Bulls need Green’s defense, energy as injuries pile up originally appeared on NBC Sports Chicago
Javonte Green played on a strict 22-to-25 minute playing-time restriction in his return from a groin-injury-induced absence against the Thunder on Monday.
The bouncy Chicago Bulls forward reported feeling good in those ticks multiple times after the team’s Wednesday morning shootaround — and he used them the only way he knows how. He swiped two steals and swatted a block. He tipped multiple passes and rebound chances. And he logged two of his five points on this rim-rattling dunk, which belied the severity of the right adductor strain that cost him 12 games:
“You gotta try to touch the ceiling to know what you can do,” he said. “That was a good try to feel how good my legs feel.”
That’s Green’s game. Fly around the floor, hunting deflections with reckless abandon. Wriggle through — and explode over — opponent box-outs for offensive rebounds. Dunk everything in sight.
It’s how he gets by as a 6-foot-4 power forward. And the Bulls need all the energy he can provide as they gear up for at least another six-to-eight weeks without Alex Caruso (right wrist surgery), Lonzo Ball (knee surgery) and Derrick Jones Jr. (fractured right index finger) — all cogs, of varying cruciality, to the team’s defensive nucleus.
“You work so hard to be whole. This year, it’s always been one or two guys down,” Green said. “But you just gotta take it on the chin. You can’t do anything about it. Just take it on the chin, just try to step up for each other and (have a) next man up mentality.”
Green’s emergence this season is a result of that next man up approach. He jumped into the starting lineup in Patrick Williams’ stead when the second-year forward went down in late October, and has provided a jolt ever since, averaging a career-high 5.8 points with above-average steal, block and offensive-rebound rates for his position.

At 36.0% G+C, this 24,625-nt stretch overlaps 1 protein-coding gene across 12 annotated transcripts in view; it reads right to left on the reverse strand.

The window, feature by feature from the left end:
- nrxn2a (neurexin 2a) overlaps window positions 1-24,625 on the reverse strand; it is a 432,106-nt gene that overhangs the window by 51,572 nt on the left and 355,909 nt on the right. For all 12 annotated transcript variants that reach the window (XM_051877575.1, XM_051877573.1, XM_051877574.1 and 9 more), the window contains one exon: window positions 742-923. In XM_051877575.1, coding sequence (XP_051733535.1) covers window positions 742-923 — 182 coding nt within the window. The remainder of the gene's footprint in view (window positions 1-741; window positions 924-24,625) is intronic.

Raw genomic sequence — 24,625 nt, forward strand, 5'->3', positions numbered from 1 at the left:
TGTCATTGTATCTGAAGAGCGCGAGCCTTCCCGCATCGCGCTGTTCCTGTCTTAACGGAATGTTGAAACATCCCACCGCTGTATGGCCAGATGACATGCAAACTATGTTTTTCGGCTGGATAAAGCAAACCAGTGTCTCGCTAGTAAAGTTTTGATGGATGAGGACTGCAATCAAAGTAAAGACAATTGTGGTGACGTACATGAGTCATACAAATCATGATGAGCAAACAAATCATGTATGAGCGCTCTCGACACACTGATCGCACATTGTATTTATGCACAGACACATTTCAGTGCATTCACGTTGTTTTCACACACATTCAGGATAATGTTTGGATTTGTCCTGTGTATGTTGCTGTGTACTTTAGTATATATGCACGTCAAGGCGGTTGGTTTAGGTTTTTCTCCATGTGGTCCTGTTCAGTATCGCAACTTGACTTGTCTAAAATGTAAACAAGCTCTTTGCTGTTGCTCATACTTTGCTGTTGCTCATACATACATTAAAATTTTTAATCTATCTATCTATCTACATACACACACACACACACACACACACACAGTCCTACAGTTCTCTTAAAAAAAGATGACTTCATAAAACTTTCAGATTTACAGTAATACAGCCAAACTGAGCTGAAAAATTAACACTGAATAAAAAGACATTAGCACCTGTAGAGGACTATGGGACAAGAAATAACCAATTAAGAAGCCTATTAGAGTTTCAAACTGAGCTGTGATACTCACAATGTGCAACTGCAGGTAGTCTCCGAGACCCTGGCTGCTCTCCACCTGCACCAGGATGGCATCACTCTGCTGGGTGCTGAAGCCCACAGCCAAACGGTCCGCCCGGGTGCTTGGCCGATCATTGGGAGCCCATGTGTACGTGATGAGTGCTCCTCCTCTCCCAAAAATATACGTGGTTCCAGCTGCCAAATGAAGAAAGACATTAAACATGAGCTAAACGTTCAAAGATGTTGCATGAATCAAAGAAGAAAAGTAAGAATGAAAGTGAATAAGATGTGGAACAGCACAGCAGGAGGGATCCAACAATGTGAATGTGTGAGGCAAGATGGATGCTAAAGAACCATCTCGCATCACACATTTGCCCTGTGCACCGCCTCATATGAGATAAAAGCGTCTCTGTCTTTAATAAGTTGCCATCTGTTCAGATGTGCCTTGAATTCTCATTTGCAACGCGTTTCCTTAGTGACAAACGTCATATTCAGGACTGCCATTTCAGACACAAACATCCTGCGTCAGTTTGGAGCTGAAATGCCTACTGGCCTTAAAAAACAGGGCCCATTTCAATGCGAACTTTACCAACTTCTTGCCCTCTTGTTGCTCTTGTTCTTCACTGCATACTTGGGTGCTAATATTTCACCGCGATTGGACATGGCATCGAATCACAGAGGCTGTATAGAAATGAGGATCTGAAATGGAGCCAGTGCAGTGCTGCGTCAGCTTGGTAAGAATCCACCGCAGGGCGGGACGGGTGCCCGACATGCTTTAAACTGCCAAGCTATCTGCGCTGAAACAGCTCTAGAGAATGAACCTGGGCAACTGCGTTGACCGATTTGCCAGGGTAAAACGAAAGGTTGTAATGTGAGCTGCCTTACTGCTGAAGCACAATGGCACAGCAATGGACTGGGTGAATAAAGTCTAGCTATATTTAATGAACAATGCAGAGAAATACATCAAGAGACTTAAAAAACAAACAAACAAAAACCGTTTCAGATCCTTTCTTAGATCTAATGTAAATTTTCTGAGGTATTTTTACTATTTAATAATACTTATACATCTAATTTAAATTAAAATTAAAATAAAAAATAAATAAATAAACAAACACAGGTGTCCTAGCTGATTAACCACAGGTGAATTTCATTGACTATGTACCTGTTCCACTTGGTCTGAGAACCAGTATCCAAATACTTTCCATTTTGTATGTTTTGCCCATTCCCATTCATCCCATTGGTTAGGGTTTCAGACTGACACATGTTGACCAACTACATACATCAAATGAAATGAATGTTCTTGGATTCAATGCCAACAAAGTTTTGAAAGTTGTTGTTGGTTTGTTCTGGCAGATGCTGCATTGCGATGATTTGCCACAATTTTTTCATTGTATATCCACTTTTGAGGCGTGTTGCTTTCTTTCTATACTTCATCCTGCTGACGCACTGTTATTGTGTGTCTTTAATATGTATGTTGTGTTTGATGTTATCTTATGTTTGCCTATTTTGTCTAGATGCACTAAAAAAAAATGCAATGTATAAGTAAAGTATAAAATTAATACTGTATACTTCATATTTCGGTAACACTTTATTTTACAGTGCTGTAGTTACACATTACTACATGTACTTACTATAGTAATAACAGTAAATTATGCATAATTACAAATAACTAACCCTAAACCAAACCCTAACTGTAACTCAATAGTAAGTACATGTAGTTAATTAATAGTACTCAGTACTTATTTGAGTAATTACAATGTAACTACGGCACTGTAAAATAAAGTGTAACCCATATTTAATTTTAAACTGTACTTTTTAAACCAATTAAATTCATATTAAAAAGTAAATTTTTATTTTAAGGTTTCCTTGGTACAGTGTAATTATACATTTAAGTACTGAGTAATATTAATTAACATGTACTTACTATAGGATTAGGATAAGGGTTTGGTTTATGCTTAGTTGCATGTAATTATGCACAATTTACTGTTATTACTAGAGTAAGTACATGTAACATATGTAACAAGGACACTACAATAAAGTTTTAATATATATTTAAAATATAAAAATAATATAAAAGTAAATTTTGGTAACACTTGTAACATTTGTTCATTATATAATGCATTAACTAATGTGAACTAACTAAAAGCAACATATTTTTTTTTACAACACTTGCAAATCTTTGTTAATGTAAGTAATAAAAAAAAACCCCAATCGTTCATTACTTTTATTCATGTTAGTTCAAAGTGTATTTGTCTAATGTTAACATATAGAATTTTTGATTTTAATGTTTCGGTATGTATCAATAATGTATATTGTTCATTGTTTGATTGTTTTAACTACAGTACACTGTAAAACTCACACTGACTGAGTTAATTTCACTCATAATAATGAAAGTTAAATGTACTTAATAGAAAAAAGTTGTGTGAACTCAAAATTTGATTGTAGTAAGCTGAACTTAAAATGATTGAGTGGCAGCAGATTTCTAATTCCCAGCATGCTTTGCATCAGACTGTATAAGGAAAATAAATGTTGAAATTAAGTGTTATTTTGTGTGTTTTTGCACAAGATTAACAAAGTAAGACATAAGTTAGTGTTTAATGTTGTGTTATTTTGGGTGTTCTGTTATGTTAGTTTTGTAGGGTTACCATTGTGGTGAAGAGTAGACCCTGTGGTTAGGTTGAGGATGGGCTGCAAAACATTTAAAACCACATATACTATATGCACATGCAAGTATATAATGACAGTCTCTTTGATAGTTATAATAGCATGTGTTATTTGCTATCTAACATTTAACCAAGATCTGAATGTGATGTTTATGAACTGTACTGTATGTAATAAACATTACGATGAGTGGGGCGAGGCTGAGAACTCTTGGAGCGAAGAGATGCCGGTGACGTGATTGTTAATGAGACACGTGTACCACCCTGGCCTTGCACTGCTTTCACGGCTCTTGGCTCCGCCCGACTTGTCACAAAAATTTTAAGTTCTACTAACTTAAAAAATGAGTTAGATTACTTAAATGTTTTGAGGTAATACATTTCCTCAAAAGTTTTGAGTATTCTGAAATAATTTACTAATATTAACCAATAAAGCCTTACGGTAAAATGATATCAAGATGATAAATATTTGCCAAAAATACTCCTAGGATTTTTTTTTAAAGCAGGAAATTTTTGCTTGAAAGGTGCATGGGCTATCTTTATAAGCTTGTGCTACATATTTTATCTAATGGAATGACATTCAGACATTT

The chaos he generates on the floor, and ability to take on weighty defensive assignments, has also been a seamless fit alongside the Bulls’ cerebral stars, Zach LaVine, DeMar DeRozan and Nikola Vučević.
“Just sitting there, you know how much you bring to the team. You see what they was lacking. So it’s just frustrating just to see my contributions to the team was missing,” Green said of his injury absence. “It was just frustrating (that) I couldn’t go out there with my teammates and fight with them.”
Ball and Caruso, in Green’s words, have been the “head of the snake” of the Bulls’ defense. And it’s true: With those two on the court, according to Cleaning the Glass, the Bulls allow 105.4 points per 100 possessions, an 87th percentile mark. With them off, that number rises to 118.0. Seventh percentile.
So it’s no surprise that a unit which excelled early in the season has fallen from ninth to 16th in the NBA in defensive rating since Christmas, when the injury bug’s reign began. Before even their respective surgeries, Ball (five games with COVID-19) and Caruso (13 games with a foot sprain and COVID-19) missed extended stretches. Jones Jr., at the time of his latest injury, had already missed seven games with a bone bruise in his right knee. Green, before Monday, had been sidelined since New Year’s Eve.
Now, it’s on the remaining Bulls to pull the team from its recent malaise, which has produced seven losses in their last ten games, and re-establish themselves as an Eastern Conference power — at both ends of the floor.
While Green says that task is “on all of us,” his importance is no secret.
“We’re just trying to build our (defensive) habits right now, and take it towards the playoffs,” Green said. “It just don’t start with them two (Ball and Caruso), even though they’re the head of the snake, put pressure on the ball. You just gotta follow suit, pick up where they left off.”